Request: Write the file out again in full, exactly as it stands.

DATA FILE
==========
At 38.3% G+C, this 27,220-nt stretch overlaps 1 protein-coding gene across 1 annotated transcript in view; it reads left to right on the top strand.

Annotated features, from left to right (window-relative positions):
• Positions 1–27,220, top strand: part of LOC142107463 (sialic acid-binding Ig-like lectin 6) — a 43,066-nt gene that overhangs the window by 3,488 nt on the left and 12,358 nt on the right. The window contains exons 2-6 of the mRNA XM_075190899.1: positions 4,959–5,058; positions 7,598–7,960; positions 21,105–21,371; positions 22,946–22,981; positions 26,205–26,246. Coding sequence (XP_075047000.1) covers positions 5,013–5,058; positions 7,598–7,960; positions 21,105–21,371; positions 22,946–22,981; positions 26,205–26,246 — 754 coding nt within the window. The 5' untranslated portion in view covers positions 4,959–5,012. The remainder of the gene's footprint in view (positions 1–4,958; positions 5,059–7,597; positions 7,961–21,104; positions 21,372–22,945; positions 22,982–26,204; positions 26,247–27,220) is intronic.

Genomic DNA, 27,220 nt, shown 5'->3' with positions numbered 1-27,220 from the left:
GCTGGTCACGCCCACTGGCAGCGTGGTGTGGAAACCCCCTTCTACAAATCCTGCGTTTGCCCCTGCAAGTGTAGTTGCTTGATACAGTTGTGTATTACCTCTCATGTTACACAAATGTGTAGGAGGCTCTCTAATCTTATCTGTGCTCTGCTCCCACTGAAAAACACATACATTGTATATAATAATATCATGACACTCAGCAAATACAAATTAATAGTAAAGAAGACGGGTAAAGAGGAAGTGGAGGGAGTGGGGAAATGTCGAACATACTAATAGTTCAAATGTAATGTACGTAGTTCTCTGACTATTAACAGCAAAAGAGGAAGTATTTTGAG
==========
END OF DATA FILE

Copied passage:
At 38.3% G+C, this 27,220-nt stretch overlaps 1 protein-coding gene across 1 annotated transcript in view; it reads left to right on the top strand.

Annotated features, from left to right (window-relative positions):
• Positions 1–27,220, top strand: part of LOC142107463 (sialic acid-binding Ig-like lectin 6) — a 43,066-nt gene that overhangs the window by 3,488 nt on the left and 12,358 nt on the right. The window contains exons 2-6 of the mRNA XM_075190899.1: positions 4,959–5,058; positions 7,598–7,960; positions 21,105–21,371; positions 22,946–22,981; positions 26,205–26,246. Coding sequence (XP_075047000.1) covers positions 5,013–5,058; positions 7,598–7,960; positions 21,105–21,371; positions 22,946–22,981; positions 26,205–26,246 — 754 coding nt within the window. The 5' untranslated portion in view covers positions 4,959–5,012. The remainder of the gene's footprint in view (positions 1–4,958; positions 5,059–7,597; positions 7,961–21,104; positions 21,372–22,945; positions 22,982–26,204; positions 26,247–27,220) is intronic.

Genomic DNA, 27,220 nt, shown 5'->3' with positions numbered 1-27,220 from the left:
GCTGGTCACGCCCACTGGCAGCGTGGTGTGGAAACCCCCTTCTACAAATCCTGCGTTTGCCCCTGCAAGTGTAGTTGCTTGATACAGTTGTGTATTACCTCTCATGTTACACAAATGTGTAGGAGGCTCTCTAATCTTATCTGTGCTCTGCTCCCACTGAAAAACACATACATTGTATATAATAATATCATGACACTCAGCAAATACAAATTAATAGTAAAGAAGACGGGTAAAGAGGAAGTGGAGGGAGTGGGGAAATGTCGAACATACTAATAGTTCAAATGTAATGTACGTAGTTCTCTGACTATTAACAGCAAAAGAGGAAGTATTTTGAG